Public Health Agency statement - Ebola


The Public Health Agency (PHA) has confirmed that a person who has recently travelled in an area affected by Ebola has been assessed in accordance with the national risk assessment protocol.

The patient is currently being treated in the Royal Victoria Hospital, Belfast, and has tested positive for malaria. The patient has also been tested for Ebola, as a precautionary measure, and this test is negative. The patient is being treated for malaria and will continue to be monitored.

The PHA has advised that there is no increased risk to the wider community.
Ebola virus disease (EVD), formerly known as Ebola haemorrhagic fever, can be a severe illness in humans. The incubation period, that is, the time interval from infection with the virus to onset of symptoms, is 2 to 21 days.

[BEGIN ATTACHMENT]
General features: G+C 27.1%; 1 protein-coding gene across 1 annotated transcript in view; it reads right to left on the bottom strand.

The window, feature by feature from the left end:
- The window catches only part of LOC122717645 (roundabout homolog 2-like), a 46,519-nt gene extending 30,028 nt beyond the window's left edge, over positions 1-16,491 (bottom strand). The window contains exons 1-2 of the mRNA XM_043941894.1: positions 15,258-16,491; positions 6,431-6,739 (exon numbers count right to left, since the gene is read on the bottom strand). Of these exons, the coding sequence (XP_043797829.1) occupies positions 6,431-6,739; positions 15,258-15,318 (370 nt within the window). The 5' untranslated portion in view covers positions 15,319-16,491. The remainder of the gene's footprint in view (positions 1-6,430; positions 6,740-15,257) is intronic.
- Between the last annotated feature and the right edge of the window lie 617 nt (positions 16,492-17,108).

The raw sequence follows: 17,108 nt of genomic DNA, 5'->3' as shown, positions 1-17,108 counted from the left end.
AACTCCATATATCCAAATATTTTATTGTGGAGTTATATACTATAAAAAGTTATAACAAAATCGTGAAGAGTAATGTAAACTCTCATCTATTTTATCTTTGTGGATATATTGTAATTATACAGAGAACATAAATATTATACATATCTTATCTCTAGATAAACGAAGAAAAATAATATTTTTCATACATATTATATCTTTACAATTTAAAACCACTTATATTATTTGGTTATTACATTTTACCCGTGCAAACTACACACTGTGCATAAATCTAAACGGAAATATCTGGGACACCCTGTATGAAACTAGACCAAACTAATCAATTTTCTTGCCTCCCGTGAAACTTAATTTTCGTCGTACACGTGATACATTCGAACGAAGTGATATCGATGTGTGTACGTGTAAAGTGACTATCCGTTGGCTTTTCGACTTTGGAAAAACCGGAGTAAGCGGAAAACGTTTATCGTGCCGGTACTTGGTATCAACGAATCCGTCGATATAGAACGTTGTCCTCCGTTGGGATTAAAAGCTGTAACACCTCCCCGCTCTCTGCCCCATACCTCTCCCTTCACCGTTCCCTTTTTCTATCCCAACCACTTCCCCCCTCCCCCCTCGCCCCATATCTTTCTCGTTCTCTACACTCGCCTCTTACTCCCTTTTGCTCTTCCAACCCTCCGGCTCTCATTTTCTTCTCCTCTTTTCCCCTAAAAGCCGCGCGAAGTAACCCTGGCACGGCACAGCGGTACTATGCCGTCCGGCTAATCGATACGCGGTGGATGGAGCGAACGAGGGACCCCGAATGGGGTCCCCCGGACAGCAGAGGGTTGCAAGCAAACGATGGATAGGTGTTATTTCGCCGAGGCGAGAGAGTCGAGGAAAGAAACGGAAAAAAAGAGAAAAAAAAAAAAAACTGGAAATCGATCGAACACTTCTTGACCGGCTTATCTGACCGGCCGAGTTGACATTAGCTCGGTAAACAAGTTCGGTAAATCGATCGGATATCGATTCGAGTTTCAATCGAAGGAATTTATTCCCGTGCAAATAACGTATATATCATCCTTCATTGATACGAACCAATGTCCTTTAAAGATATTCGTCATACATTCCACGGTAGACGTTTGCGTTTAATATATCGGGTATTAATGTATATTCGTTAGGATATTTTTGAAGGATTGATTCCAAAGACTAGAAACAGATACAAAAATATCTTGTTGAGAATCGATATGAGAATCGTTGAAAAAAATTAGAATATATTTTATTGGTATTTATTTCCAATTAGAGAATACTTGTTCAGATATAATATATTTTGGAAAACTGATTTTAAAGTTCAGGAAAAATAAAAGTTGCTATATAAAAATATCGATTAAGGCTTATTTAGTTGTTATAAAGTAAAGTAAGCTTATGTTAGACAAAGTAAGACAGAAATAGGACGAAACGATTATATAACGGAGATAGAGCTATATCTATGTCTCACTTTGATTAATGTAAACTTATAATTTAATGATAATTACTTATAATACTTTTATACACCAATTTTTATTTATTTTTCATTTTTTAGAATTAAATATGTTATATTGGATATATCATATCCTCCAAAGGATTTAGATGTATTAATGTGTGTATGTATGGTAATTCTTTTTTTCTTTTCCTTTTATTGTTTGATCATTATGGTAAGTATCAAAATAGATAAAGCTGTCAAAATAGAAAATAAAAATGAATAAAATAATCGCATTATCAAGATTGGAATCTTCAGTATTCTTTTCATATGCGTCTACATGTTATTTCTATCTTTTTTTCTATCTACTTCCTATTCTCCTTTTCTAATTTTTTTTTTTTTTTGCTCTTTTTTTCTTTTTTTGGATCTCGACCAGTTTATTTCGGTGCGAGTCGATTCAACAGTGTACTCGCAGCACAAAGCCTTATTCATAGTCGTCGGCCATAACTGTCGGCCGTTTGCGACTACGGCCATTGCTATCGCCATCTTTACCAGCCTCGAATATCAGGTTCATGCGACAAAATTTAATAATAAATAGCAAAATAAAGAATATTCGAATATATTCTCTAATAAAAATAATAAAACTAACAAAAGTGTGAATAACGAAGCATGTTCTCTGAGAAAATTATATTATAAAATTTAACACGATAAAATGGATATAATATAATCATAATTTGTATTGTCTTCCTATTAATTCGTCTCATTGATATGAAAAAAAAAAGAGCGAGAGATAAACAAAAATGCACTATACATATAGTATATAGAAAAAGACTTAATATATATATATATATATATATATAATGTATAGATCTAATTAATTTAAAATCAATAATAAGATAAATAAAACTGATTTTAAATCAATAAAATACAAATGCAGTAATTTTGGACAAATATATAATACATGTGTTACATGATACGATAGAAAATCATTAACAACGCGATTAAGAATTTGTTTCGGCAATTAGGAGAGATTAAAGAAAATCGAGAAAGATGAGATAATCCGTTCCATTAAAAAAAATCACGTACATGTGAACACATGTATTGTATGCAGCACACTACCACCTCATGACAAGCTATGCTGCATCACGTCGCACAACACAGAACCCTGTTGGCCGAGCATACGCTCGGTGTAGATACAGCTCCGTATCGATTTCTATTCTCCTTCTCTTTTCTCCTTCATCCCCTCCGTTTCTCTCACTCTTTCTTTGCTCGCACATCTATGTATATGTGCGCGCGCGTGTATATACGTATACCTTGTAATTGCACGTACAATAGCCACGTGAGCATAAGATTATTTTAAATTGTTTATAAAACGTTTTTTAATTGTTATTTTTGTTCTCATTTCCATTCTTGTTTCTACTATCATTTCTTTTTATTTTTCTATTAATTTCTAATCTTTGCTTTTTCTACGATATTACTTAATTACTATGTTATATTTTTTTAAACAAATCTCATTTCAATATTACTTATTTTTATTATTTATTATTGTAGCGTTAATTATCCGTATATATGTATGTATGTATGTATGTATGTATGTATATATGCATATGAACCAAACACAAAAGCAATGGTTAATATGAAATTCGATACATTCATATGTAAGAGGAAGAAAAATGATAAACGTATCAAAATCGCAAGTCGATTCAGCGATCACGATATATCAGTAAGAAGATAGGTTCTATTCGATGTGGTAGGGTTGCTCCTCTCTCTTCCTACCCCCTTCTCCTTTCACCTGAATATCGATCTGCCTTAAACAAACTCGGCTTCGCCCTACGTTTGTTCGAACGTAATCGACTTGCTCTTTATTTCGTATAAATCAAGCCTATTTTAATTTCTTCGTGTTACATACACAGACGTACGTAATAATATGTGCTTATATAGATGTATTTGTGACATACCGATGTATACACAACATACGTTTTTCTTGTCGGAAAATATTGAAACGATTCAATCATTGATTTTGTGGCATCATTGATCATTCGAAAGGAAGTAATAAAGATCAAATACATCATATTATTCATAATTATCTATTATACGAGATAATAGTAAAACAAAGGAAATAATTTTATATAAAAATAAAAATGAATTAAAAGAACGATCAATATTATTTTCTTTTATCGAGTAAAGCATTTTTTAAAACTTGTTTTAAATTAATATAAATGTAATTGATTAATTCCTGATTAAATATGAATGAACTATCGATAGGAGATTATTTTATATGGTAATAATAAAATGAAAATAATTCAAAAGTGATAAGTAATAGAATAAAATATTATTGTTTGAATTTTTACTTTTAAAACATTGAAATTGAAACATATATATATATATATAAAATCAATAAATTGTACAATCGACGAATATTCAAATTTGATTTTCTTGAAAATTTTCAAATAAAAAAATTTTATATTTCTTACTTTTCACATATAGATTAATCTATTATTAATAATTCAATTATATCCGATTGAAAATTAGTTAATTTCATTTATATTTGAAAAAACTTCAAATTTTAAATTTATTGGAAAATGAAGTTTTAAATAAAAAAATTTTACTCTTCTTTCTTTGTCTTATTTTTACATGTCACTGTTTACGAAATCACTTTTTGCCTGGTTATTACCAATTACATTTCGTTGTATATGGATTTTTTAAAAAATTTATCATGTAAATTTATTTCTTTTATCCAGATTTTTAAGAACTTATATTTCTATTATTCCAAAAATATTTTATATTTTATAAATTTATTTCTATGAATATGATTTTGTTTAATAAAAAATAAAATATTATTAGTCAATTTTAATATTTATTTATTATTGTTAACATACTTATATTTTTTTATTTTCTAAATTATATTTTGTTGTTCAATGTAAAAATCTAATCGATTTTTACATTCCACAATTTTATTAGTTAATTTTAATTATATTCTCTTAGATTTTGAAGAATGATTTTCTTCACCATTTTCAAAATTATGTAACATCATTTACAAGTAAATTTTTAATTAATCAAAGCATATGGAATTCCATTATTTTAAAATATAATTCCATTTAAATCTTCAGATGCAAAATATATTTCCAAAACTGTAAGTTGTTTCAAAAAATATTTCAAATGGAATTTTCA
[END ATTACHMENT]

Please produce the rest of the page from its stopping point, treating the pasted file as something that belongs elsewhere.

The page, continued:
It is important to note that the likelihood of contracting EVD is extremely low unless the person had come into contact with blood or body fluids of a symptomatic person. Therefore we would like to stress that the risk to the public is low.

There is no change to the current situation in Northern Ireland in that the risk to the public here is very low.

Dr Lorraine Doherty, Assistant Director of Public Health (Health Protection) at the Public Health Agency, said: “Tests have come back negative for Ebola in this patient, but the effective and seamless way in which the case was managed reiterates how important it has been for the health service to prepare for all eventualities.

“This incident has further tested the measures that are in place to deal with a suspected case of Ebola and has shown them to be robust, and it will contribute our continued work in this area.”